Also, the operation booth is pretty well made. Kudos to the designers for an original idea. And to that guy for pulling off the sunglasses/beard combo so well.

After two rides on Swarm, I went on to another coaster I spent an hour and a half queuing for at the end of my last visit: Nemesis Inferno. It meant backtracking all the way back to Stealth, but at least I got to see more of the park. And pass behind the waterslides again.



Now this is how to do it right. A clear main street with an enticing piece of theming at the end, a so-called "weenie". Good use of sight-lines there, to draw guests to the mysterious object. Forced perspective is even employed to make it look like a mountain several miles in the distance. Okay, the execution isn't perfect, but it's a trick right out of Disney's playbook and it's pulled off well.



After some thiking, I've concluded that Nemesis Inferno is the best coaster in the park, edging ahead of Swarm. It wins due to its theming, lovely foliage and path interaction, plus the fact that it isn't miles away from everything else. It's a great fun, snappy ride, although I experienced some headbanging when I rode in the front. The restraints also felt very rigid and unforgiving, making it difficult to breathe - but that's probably the fault of my diet rather than of the designers. Easy on the chocolate, kids, it makes coasters worse in the long run. I was also surprised to see Nemesis' effects running, I've heard Merlin doesn't usually let that happen. Another surprise was how far apart Inferno's entrance and exit were: on completely opposite sides of the coaster. I only noticed that after I left the park, though, realizing I hadn't re-ridden Inferno despite the short queue.



Next on the list was Colossus. Man, what a run-down ride. It looks like it hasn't been painted since 1997 - quite a feat since it was built in 2002. As mentioned above, I didn't get to ride this back in 2009, so I was determined to give it a go now. I had heard bad things about it - even in 2009, when the ride rode like it was scarcely 25 years old - but how bad could it really be? One ride would surely be manageable. Also note the waterslide in the background, by the way. Everything in Thorpe is behind a waterslide.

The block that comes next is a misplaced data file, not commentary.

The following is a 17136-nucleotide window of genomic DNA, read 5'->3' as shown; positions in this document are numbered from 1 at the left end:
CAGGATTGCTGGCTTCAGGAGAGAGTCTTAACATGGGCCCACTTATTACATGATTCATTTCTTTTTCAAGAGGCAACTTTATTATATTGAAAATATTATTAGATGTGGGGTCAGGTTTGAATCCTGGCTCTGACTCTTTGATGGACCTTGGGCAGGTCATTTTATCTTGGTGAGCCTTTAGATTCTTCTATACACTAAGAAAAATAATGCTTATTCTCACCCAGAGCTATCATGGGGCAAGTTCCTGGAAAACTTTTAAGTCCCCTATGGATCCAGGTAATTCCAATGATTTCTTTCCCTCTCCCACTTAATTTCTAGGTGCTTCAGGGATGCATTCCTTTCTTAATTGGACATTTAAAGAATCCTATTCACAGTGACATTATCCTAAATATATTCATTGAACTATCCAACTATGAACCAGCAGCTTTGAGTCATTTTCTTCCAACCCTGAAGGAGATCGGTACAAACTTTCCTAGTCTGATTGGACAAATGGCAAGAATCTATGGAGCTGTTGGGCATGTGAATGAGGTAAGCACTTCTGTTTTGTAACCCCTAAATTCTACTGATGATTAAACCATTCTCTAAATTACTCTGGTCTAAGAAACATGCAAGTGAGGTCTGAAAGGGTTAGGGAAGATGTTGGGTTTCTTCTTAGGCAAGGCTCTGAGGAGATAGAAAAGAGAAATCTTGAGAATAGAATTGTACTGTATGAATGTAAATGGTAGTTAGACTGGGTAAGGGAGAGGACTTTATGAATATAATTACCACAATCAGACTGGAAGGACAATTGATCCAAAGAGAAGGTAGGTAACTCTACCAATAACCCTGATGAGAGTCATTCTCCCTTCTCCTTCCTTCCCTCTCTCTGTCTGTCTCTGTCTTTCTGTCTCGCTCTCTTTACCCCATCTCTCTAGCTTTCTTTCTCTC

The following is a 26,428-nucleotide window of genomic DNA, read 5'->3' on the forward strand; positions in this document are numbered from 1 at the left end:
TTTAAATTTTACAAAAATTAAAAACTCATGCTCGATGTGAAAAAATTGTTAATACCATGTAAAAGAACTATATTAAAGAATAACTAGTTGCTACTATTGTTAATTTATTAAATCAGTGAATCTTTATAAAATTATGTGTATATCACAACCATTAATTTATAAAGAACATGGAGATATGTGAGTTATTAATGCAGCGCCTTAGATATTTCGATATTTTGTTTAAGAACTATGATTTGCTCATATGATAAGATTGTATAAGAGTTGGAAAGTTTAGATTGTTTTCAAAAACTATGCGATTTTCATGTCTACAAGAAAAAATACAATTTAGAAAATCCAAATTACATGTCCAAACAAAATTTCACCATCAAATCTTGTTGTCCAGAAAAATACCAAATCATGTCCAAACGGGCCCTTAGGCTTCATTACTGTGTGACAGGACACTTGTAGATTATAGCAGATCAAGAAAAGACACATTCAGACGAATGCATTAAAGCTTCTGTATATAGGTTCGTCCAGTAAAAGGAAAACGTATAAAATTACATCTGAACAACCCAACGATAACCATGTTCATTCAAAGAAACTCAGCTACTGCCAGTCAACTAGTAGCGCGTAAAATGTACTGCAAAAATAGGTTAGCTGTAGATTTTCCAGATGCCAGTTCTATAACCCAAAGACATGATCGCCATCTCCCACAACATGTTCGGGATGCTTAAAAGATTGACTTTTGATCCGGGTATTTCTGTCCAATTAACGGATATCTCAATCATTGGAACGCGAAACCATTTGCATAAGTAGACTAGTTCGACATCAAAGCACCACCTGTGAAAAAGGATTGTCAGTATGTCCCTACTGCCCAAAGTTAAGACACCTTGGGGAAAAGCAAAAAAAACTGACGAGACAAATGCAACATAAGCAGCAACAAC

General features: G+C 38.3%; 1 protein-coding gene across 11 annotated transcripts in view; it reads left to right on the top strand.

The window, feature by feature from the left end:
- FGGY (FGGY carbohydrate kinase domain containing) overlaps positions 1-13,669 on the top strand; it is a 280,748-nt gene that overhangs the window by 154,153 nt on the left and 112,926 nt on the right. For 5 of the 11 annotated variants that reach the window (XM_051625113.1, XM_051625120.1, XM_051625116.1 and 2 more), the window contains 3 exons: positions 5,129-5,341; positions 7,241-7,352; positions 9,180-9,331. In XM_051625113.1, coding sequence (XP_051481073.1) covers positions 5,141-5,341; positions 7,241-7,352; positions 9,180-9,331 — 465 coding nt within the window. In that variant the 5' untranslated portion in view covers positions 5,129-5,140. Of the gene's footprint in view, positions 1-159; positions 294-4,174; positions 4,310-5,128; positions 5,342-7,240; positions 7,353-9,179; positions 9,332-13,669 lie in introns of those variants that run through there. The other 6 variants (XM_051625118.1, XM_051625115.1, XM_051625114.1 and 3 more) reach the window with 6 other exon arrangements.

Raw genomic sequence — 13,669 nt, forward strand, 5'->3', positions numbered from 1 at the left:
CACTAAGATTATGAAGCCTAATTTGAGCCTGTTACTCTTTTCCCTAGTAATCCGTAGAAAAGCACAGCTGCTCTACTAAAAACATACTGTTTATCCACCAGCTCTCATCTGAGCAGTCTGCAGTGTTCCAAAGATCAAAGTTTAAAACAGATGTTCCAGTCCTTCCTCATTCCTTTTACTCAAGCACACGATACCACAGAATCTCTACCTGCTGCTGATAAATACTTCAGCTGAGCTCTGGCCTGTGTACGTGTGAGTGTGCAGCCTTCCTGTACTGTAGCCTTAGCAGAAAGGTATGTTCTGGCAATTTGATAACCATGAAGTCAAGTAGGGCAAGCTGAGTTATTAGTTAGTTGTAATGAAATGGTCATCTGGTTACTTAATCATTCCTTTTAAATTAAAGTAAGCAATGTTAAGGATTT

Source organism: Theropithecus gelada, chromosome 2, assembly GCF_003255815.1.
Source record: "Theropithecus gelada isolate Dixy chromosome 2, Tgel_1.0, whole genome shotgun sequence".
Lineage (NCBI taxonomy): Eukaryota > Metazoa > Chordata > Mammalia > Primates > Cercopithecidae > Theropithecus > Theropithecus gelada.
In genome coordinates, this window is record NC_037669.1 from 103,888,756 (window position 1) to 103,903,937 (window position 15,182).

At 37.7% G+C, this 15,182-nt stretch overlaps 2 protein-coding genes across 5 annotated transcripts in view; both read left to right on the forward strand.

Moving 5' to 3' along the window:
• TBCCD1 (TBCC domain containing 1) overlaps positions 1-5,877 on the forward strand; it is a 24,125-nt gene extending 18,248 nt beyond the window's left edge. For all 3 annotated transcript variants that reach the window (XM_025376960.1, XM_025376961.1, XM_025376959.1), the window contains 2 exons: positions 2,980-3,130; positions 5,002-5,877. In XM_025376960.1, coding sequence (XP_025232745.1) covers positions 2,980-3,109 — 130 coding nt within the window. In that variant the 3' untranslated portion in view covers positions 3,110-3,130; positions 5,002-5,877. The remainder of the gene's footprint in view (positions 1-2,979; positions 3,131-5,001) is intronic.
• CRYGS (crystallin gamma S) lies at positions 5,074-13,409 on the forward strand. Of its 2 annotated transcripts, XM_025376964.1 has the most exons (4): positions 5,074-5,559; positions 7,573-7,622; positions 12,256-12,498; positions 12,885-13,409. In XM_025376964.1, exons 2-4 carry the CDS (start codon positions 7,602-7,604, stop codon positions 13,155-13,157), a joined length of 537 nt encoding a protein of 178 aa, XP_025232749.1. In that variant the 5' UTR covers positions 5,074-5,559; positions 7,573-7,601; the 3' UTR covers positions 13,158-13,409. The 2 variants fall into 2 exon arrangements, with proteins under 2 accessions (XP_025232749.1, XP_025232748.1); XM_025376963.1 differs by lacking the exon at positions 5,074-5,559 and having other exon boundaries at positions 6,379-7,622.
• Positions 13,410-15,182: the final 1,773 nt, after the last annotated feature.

I found this tree along the queue line. The hope is alive, folks! Remember that Orion at King's Island started with the word "GIGA" spelled out in the snow in - exactly! - a queue line! The cladding on the wall behind the tree is more evidence of the Merlin folks's secret dream of working at Mærsk.



So, how did Colossus ride? Well, let me provide a transcript of my thoughts as I rode it:

In the station): "Ouch, I'm pretty clamped down, or what? Perhaps it will be better when the ride is in motion?"
(On the lifthill): "Nope, still painful. But hey, the ride could be enjoyable."
(First drop and loop): "This isn't too bad?"
(Approximately halfway through the cobra roll): "Ouch! Ouch! My ears! Any my thighs!"
(Through the corkscrew): "That was painful, and I know there's one more of these! Oh no, make it stop!"
(Going into the barrel rolls): "Four more to go... Three... Oww, owww! Ah, heck, I forgot there's one more after the turn! Please, couldn't we go straight to the station without this faff?"
(At the end brakes): "Get me out of this thing! Now!"

I've heard the derogatory term "Colossucks" before, and it is pretty descriptive. From the painful restraints to the painful restraints and the painful restraints, this was not very fun to ride.



By the way, another bit of musing as we move on to the next coaster: The path winding through Colossus is one of the main thoroughfares of the park, but it still feels like a cramped, narrow back road. Look at how four supports are plonked in the middle of the path here. If you follow it up to the loop (the picture above) the path does an S-bend to weave around the track. And from the other side, it really doesn't give the impression of being the quickest path back to the entrance:



Now, this isn't really a bad thing, after all, it's pretty cool that the path winds through a coaster like that. But making it the main path? Especially when they could have had a lovely lakeside promenade around it? Also have a look at the loop, Google isn't perfect when it comes to image splicing. Although the loop might not have been quite like that (it was the smoothest part of the ride), I would certainly have believed it if it was the corkscrew instead.